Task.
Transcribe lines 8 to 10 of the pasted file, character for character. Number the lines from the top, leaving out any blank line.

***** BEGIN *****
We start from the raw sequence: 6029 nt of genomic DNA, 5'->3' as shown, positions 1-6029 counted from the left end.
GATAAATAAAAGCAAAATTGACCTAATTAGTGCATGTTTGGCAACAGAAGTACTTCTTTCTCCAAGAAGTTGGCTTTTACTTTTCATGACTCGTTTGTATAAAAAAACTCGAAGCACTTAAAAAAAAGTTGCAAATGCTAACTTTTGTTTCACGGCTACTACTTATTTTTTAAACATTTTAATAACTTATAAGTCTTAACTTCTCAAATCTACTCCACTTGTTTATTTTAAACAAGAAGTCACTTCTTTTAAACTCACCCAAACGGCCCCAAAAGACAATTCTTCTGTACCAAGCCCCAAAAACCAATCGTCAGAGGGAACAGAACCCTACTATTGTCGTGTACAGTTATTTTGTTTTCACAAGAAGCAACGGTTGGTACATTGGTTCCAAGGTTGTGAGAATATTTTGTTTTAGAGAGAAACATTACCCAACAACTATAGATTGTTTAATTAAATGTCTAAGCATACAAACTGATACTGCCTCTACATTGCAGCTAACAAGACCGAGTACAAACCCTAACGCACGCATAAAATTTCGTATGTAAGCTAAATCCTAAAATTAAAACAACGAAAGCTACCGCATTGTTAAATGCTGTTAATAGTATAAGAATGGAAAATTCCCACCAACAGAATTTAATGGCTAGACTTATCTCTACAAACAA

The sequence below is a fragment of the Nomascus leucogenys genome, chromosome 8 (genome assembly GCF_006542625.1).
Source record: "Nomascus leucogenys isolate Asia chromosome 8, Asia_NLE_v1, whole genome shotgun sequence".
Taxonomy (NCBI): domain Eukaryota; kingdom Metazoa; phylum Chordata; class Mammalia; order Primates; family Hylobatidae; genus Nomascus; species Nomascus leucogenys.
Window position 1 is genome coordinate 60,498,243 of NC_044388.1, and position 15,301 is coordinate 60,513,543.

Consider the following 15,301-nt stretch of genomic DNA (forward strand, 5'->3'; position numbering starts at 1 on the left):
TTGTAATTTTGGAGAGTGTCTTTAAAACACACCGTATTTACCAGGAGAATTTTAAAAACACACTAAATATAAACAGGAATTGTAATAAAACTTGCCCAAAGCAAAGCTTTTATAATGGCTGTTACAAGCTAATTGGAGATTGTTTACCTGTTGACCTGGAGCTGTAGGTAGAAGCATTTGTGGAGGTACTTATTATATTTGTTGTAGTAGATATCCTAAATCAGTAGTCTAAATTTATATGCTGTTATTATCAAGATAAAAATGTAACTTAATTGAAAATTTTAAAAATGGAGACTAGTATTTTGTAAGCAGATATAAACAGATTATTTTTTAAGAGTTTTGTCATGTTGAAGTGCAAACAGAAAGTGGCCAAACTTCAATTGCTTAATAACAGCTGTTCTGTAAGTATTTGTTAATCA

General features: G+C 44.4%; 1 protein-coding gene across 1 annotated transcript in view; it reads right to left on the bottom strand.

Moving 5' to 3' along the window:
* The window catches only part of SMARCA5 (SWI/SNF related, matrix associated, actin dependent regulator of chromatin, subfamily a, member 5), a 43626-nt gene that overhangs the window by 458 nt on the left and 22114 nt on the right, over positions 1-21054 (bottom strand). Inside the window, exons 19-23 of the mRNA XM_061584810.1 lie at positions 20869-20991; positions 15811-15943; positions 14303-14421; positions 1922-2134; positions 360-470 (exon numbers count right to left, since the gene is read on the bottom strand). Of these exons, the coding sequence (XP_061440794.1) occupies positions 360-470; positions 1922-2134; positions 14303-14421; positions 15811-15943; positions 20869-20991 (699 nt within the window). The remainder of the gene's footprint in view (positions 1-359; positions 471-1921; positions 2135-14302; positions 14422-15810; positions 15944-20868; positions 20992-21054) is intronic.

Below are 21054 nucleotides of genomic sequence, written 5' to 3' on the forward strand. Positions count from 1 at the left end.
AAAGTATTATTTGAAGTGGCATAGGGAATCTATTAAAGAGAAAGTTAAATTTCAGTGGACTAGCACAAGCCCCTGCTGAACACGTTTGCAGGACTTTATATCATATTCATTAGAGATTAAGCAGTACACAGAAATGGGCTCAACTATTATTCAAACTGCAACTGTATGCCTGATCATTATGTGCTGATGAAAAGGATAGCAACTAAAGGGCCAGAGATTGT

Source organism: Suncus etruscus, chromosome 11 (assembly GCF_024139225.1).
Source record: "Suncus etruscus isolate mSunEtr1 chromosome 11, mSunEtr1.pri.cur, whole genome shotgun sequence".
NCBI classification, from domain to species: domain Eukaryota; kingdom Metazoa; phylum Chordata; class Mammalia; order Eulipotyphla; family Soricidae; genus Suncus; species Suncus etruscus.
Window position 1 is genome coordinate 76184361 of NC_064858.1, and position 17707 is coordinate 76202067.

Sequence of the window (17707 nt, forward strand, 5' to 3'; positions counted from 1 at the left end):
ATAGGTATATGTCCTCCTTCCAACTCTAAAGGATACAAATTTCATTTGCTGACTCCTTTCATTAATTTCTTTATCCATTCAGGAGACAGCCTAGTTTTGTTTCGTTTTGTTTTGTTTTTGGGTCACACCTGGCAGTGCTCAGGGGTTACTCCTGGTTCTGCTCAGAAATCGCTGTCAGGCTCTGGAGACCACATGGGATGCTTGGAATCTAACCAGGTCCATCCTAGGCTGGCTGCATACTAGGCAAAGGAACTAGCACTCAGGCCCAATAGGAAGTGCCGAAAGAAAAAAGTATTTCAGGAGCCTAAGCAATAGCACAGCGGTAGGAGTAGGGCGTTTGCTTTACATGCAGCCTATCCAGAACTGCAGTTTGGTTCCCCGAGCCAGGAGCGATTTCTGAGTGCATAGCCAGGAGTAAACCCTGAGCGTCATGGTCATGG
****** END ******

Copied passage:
TTGTAATTTTGGAGAGTGTCTTTAAAACACACCGTATTTACCAGGAGAATTTTAAAAACACACTAAATATAAACAGGAATTGTAATAAAACTTGCCCAAAGCAAAGCTTTTATAATGGCTGTTACAAGCTAATTGGAGATTGTTTACCTGTTGACCTGGAGCTGTAGGTAGAAGCATTTGTGGAGGTACTTATTATATTTGTTGTAGTAGATATCCTAAATCAGTAGTCTAAATTTATATGCTGTTATTATCAAGATAAAAATGTAACTTAATTGAAAATTTTAAAAATGGAGACTAGTATTTTGTAAGCAGATATAAACAGATTATTTTTTAAGAGTTTTGTCATGTTGAAGTGCAAACAGAAAGTGGCCAAACTTCAATTGCTTAATAACAGCTGTTCTGTAAGTATTTGTTAATCA

General features: G+C 44.4%; 1 protein-coding gene across 1 annotated transcript in view; it reads right to left on the bottom strand.

Moving 5' to 3' along the window: